I get tired of apologizing for being vegan. It's not that anyone expects it; it is just that living vegan is (at the moment) counter cultural and as such, every business meeting I attend or social outing I go to is usually a navigation of compromises.
I'm often asked why I choose to live like this. The reason is pretty straightforward. I read a book which left me with an ethical decision to make.
Last week, I went to see a movie where the first five minutes were spent in an unflinching look at the terror of a cow in an abattoir. Cows in a field are beautiful and serene. Seeing one trapped in fear and fighting to avoid his fate was painful. And now that image is seared in my brain. Part of me is disappointed in myself that I couldn't bear witness to his suffering and left the movie before the scene was over. The other part cried all night thinking about how broken it is that animal and human suffering are woven into the fabric of how the world works.
Showing compassion for animals by avoiding using them as food or products is something I believe in strongly, yet it puts me in conflict with the world around me. I am often teased, offered steak, and other awkward exchanges because people feel uncomfortable and many just don't understand why someone would make the choice to be vegan.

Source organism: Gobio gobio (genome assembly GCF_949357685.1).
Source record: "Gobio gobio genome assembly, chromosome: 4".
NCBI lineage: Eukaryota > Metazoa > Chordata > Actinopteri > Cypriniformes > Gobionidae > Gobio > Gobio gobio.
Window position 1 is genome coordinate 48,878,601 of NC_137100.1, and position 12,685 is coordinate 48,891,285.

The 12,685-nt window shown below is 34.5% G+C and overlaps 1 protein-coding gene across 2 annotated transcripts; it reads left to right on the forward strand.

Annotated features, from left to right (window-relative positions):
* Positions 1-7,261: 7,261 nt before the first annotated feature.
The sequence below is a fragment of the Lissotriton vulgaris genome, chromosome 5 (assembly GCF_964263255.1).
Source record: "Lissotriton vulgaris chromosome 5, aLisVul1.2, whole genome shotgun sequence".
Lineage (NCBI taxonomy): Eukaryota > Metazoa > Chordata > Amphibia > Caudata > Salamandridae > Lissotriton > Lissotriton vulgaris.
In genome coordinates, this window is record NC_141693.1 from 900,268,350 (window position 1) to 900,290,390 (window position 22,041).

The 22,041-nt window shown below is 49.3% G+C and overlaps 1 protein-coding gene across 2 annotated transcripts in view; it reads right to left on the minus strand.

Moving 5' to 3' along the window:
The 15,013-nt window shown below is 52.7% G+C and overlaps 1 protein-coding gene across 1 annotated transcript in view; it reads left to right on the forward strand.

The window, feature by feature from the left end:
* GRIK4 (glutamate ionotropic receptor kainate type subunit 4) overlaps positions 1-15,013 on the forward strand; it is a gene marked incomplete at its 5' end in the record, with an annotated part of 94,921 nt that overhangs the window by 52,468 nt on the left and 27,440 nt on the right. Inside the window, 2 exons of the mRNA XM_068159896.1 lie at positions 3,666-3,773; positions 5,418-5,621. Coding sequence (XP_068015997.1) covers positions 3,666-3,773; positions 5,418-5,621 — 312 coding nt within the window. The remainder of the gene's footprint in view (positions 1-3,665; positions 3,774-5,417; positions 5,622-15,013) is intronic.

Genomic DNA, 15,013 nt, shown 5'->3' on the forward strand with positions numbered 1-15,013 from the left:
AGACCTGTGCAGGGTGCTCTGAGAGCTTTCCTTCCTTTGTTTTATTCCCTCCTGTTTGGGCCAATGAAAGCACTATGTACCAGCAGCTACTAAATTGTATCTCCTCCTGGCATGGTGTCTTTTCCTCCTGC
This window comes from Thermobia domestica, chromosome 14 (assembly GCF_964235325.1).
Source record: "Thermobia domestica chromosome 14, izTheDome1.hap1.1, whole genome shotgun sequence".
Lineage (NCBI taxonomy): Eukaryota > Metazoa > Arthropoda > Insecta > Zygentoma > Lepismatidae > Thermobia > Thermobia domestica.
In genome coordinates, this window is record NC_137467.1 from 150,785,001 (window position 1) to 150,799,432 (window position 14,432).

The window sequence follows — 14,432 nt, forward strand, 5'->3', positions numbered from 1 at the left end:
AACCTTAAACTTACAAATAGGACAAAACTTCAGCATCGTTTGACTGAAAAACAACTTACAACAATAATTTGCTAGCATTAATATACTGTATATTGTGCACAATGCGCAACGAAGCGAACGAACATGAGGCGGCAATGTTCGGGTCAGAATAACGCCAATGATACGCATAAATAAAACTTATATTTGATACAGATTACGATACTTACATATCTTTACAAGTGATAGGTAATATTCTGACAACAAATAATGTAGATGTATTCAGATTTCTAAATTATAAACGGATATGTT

Even my home is a compromise, because while John is supportive of my choices, he is not on this path.
What if I just need more vegan friends? Eating is so much part of our social culture and sharing food is part of friendship.
I am incredibly grateful to the Loving Hut and the Spiral Diner for creating places where vegans can order ANYTHING on the menu, and not just look for the one, edited option.
I'm also grateful for all of the plant-powered athletes, vegan food bloggers and green smoothie gurus who are creating platforms for sharing information. It isn't easy living counter-culturally--even when it is for a cause that really, really matters to you.